You do not need a credit card for emergencies. If you are following the Dave Ramsey plan, you should have an emergency fund. If something comes up, you pay cash for it. If you don’t have enough cash to cover it, then sell something. I know that in life, that there could be an emergency you can’t cover especially while you are paying off debt. Do the best you can and pay as much in cash as possible. You use your small emergency fund and pause paying on debt until you can pay as much in cash as possible. It’s amazing what you can come up with if debt is no longer an option. If you end up having to make payments for an emergency, at least it won’t be the full amount and you can still pay it off quickly.

Whether you pay it off and close the accounts or not, be mindful of why you want to be debt free in the first place. Will keeping the accounts open or closed keep you from your goals? What are your long-term goals and how are you going to get there. Change your habits and mindset and you will win with your money. You will spend less and keep more. I know that I will probably hear a lot of backlash about why you want to keep your credit card and that’s fine. I love to hear from you whether you think I’m right or wrong.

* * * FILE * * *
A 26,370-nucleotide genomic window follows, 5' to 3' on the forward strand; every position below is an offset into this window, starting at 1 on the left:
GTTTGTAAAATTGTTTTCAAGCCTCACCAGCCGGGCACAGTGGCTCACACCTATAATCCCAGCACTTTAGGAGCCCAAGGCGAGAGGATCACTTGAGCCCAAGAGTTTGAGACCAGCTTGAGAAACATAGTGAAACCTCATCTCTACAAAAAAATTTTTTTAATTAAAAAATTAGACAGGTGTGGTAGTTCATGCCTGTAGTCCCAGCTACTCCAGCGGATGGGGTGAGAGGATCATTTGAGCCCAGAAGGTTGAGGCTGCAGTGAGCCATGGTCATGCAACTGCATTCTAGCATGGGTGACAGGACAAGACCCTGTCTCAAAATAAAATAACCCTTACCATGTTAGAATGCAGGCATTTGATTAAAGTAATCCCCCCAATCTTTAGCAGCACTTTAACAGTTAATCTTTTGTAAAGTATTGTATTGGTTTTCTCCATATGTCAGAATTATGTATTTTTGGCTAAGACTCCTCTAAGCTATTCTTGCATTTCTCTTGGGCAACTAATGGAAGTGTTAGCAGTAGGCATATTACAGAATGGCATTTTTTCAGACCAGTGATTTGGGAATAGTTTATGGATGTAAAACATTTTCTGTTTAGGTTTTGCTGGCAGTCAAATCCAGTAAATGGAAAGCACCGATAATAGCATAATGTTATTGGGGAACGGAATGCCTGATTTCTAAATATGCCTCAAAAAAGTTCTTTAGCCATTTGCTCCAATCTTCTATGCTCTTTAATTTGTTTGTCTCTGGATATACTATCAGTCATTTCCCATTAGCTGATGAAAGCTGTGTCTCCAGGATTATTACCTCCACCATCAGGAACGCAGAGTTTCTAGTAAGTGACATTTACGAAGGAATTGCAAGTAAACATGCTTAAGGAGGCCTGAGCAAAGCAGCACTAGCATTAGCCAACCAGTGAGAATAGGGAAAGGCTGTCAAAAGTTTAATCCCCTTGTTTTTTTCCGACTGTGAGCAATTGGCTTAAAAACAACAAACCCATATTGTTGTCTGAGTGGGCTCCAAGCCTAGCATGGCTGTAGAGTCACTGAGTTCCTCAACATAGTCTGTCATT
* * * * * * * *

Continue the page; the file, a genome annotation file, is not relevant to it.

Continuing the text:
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30 comments on “Do I Need a Credit Score?

  1. This is such a helpful resource. I wish I knew more about my credit score when I was younger, I would have taken care of it better. It’s a real struggle to fix your credit score after so many mistakes.

  2. Thanks for the information. From the time I was a teenager I never lived beyond my means. I think credit scores are helpful. Any information can help gauge where you are. Great post with a lot of useful information. I am happy you have paid off your debt, best wishes.

  3. This is a good resource. 🙂 I’ve been fortunate to remain debt-free with the exception of my car payment that I pay every month on time (I’m 25), but not without the help of my supportive family. Both my mom and aunt have excellent credit scores, so I also have good role models. I have store cards, but I only use them when I actually need something and I pay them off right away. I know sometimes I buy more than I would have with cash, but I don’t splurge out of my means. I do want to be careful, though, because the idea of having debt terrifies me.

  4. This was very interesting. There are so many intricacies to do with credit. I learned I should keep my cards open despite not using them because of the ratio it creates. When I have no mortgage then I closr everything?

  5. The first write-up I did on my blog was an introductory piece to the basics of a credit score. There really seems to be a lot of misinformation in the community about credit scores.

    Dave Ramsey has made millions off of his story and books alone, enough to buy a Hamptons mansion in cash ten times over. Chances are he probably has no need for credit.

    For the rest of us credit is a fact of life and, unless you want to have to take subprime loans or pay more over time, the best bet is to establish a good score. This is done simply by using less than 30% of your allotted credit limit and paying everything on time. The rest will come in time.